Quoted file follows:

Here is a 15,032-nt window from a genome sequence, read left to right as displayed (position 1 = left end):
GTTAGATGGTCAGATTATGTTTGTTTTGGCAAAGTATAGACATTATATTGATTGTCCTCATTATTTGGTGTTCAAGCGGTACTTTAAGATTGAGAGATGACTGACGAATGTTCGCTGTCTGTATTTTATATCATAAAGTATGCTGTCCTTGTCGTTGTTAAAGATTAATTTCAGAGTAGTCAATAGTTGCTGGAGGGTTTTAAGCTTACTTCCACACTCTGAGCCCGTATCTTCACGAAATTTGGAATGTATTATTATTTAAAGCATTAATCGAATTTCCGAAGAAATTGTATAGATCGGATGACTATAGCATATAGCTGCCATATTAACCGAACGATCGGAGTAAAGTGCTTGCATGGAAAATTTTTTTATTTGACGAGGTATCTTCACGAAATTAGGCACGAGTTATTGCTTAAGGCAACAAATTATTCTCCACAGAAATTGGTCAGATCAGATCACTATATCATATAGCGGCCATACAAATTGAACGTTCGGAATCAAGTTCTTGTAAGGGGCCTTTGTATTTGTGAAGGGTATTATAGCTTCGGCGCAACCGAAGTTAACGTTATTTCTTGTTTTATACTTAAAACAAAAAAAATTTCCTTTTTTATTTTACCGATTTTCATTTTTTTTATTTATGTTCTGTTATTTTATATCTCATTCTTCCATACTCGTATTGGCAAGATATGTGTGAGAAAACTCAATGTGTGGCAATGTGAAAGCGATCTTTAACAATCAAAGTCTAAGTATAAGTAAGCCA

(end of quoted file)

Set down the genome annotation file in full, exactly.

Here is a 15,032-nt window from a genome sequence, read left to right as displayed (position 1 = left end):
GTTAGATGGTCAGATTATGTTTGTTTTGGCAAAGTATAGACATTATATTGATTGTCCTCATTATTTGGTGTTCAAGCGGTACTTTAAGATTGAGAGATGACTGACGAATGTTCGCTGTCTGTATTTTATATCATAAAGTATGCTGTCCTTGTCGTTGTTAAAGATTAATTTCAGAGTAGTCAATAGTTGCTGGAGGGTTTTAAGCTTACTTCCACACTCTGAGCCCGTATCTTCACGAAATTTGGAATGTATTATTATTTAAAGCATTAATCGAATTTCCGAAGAAATTGTATAGATCGGATGACTATAGCATATAGCTGCCATATTAACCGAACGATCGGAGTAAAGTGCTTGCATGGAAAATTTTTTTATTTGACGAGGTATCTTCACGAAATTAGGCACGAGTTATTGCTTAAGGCAACAAATTATTCTCCACAGAAATTGGTCAGATCAGATCACTATATCATATAGCGGCCATACAAATTGAACGTTCGGAATCAAGTTCTTGTAAGGGGCCTTTGTATTTGTGAAGGGTATTATAGCTTCGGCGCAACCGAAGTTAACGTTATTTCTTGTTTTATACTTAAAACAAAAAAAATTTCCTTTTTTATTTTACCGATTTTCATTTTTTTTATTTATGTTCTGTTATTTTATATCTCATTCTTCCATACTCGTATTGGCAAGATATGTGTGAGAAAACTCAATGTGTGGCAATGTGAAAGCGATCTTTAACAATCAAAGTCTAAGTATAAGTAAGCCA